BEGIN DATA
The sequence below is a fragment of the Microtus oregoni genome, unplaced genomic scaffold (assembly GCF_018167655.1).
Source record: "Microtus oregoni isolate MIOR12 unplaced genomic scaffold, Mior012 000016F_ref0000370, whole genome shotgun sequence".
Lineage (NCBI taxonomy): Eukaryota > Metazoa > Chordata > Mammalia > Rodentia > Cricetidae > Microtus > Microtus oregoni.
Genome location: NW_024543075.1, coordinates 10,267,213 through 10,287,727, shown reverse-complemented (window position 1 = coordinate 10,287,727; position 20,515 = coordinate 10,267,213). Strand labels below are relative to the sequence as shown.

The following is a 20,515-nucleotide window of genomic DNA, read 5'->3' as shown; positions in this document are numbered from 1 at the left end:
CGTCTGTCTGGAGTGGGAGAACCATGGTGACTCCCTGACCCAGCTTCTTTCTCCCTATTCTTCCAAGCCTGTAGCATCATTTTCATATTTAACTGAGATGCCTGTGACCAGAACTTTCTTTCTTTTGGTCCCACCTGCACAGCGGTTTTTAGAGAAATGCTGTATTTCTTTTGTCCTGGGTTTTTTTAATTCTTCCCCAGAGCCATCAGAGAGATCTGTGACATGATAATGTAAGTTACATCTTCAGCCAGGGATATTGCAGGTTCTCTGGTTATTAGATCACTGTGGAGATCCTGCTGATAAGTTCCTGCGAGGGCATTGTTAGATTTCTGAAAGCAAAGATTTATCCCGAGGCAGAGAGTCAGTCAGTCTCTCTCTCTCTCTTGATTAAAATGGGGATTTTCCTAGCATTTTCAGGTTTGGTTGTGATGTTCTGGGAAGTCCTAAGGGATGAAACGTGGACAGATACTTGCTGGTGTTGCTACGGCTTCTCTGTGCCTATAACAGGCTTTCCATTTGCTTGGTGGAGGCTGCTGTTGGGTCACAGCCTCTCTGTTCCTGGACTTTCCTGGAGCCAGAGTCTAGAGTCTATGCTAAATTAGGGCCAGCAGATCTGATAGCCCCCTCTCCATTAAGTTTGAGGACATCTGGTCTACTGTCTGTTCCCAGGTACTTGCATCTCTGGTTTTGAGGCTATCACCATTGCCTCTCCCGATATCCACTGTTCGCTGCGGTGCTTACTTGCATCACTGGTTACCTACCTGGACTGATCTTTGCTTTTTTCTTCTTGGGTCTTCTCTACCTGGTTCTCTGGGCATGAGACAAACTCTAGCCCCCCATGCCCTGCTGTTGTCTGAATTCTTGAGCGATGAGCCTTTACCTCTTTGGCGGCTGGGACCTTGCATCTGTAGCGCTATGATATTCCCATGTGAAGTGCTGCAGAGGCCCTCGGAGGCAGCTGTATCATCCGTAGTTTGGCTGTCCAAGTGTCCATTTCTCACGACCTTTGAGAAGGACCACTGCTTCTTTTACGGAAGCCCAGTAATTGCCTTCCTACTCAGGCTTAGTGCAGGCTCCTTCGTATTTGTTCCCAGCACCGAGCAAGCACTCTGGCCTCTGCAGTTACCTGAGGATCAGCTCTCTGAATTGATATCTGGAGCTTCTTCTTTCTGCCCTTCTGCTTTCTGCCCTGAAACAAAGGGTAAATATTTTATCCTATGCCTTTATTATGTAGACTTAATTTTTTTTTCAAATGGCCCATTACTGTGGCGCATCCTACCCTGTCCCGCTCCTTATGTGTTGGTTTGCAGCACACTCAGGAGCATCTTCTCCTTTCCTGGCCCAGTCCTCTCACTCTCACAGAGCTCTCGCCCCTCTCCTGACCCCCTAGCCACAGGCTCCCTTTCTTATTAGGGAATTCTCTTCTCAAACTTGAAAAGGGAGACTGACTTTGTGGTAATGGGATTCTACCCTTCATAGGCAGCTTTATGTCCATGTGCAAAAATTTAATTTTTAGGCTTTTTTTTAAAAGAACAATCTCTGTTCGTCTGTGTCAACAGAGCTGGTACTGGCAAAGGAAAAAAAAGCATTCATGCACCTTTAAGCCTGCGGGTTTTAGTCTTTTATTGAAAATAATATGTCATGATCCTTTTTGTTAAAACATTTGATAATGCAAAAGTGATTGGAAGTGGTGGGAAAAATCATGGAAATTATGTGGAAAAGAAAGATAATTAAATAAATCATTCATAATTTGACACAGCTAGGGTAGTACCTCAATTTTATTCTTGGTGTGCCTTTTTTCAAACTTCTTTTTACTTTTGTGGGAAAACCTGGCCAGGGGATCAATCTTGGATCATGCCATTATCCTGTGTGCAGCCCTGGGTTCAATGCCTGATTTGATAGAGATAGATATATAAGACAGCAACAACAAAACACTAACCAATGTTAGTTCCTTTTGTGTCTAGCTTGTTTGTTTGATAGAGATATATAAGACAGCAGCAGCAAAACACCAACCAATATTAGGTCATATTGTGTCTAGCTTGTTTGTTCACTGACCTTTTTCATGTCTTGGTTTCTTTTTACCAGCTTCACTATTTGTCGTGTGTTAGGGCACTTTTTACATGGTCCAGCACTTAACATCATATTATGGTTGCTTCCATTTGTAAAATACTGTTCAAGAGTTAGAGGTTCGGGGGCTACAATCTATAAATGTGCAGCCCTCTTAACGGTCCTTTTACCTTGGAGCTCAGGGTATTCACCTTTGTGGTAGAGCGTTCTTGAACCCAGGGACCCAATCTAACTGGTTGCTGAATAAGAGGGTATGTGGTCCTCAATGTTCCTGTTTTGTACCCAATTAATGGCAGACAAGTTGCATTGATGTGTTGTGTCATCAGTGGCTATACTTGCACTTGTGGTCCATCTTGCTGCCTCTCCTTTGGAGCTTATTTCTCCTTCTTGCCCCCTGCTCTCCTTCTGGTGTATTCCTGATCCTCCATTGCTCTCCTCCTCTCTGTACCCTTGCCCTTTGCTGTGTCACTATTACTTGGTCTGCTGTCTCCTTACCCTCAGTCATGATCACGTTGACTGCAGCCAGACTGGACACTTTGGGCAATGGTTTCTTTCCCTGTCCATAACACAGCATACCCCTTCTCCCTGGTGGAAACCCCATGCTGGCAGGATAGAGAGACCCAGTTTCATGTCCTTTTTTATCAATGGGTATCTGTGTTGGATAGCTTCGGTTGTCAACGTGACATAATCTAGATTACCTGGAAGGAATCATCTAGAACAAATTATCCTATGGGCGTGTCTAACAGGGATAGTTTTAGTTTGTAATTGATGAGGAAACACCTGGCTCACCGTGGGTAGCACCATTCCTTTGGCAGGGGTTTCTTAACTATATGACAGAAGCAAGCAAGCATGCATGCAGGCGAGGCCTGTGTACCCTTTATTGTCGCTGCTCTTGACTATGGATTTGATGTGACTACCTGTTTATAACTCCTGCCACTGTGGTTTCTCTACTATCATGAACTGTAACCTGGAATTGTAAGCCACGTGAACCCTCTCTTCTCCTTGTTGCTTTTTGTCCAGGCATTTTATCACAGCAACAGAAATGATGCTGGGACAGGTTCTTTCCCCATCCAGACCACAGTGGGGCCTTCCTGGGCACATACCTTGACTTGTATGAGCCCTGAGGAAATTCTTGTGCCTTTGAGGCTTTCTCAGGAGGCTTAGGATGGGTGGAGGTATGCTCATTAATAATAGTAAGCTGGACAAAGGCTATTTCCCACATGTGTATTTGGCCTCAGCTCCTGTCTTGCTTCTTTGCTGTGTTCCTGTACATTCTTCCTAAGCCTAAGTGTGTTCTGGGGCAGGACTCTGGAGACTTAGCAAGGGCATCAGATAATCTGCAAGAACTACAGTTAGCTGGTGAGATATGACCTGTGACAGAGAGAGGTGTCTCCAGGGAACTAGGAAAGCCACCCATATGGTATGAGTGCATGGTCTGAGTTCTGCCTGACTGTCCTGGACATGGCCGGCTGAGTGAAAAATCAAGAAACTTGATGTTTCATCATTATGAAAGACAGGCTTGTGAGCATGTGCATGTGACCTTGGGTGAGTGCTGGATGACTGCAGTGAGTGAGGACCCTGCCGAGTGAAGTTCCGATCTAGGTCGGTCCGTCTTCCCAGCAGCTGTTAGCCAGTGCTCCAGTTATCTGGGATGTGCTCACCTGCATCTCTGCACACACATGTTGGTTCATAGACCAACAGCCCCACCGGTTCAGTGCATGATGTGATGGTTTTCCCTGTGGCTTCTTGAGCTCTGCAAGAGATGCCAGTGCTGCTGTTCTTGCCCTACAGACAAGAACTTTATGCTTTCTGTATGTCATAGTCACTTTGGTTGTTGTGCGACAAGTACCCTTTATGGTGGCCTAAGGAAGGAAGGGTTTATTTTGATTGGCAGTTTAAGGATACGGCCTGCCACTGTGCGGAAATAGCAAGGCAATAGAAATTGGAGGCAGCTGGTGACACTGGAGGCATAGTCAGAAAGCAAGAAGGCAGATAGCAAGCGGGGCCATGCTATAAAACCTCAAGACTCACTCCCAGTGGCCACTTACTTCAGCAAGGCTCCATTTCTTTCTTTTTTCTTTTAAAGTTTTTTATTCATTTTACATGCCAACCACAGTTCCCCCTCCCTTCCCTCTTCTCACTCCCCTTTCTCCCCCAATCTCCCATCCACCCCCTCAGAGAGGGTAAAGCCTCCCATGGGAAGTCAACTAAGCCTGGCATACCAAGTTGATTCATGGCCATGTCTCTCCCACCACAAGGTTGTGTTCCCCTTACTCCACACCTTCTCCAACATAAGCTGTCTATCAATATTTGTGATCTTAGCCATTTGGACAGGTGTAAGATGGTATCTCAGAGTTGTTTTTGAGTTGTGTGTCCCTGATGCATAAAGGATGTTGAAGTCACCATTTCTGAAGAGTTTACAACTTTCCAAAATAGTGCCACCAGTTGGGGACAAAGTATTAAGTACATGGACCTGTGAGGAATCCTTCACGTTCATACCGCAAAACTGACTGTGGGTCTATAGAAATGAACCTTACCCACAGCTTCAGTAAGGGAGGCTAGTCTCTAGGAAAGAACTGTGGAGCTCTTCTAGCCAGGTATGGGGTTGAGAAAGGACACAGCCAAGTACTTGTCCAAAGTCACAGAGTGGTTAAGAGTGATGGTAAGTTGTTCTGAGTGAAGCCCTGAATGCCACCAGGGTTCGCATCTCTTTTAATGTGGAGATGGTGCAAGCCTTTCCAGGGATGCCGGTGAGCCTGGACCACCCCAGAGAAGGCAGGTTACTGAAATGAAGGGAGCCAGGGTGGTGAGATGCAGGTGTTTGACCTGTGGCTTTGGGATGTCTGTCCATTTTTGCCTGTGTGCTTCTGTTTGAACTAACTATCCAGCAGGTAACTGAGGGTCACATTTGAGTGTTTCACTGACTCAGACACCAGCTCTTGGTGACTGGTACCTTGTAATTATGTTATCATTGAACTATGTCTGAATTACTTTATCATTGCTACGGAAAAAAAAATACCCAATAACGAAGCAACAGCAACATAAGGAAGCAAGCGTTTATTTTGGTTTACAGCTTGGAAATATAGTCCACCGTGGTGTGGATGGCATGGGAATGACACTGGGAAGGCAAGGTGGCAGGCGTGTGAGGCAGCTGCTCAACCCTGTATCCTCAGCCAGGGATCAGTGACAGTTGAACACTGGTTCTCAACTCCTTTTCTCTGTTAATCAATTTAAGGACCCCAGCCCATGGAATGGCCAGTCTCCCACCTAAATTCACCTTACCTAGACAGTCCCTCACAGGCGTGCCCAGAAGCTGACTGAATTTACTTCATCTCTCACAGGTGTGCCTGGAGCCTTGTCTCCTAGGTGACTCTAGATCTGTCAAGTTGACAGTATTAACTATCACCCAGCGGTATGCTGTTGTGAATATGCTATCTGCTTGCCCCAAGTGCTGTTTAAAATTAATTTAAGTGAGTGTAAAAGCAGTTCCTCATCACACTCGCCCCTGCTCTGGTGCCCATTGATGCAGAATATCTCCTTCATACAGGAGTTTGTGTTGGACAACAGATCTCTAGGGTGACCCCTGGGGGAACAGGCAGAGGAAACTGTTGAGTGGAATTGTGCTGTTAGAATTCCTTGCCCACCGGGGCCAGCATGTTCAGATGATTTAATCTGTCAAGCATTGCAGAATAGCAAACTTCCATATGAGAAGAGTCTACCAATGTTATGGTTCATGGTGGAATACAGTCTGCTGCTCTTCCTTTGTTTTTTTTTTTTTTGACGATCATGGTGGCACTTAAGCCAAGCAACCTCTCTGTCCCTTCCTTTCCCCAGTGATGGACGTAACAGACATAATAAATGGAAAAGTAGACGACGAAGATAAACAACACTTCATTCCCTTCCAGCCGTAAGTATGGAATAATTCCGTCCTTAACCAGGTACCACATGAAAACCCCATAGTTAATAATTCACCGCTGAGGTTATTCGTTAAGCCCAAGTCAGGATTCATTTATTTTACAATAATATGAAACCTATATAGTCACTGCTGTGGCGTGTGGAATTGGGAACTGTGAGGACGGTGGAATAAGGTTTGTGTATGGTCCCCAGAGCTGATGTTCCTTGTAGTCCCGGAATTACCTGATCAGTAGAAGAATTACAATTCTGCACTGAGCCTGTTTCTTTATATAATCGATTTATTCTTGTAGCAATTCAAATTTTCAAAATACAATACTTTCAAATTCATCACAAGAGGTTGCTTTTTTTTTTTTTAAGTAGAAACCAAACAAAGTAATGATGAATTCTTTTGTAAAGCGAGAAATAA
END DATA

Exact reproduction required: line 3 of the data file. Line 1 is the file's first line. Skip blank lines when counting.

Lineage (NCBI taxonomy): Eukaryota > Metazoa > Chordata > Mammalia > Rodentia > Cricetidae > Microtus > Microtus oregoni.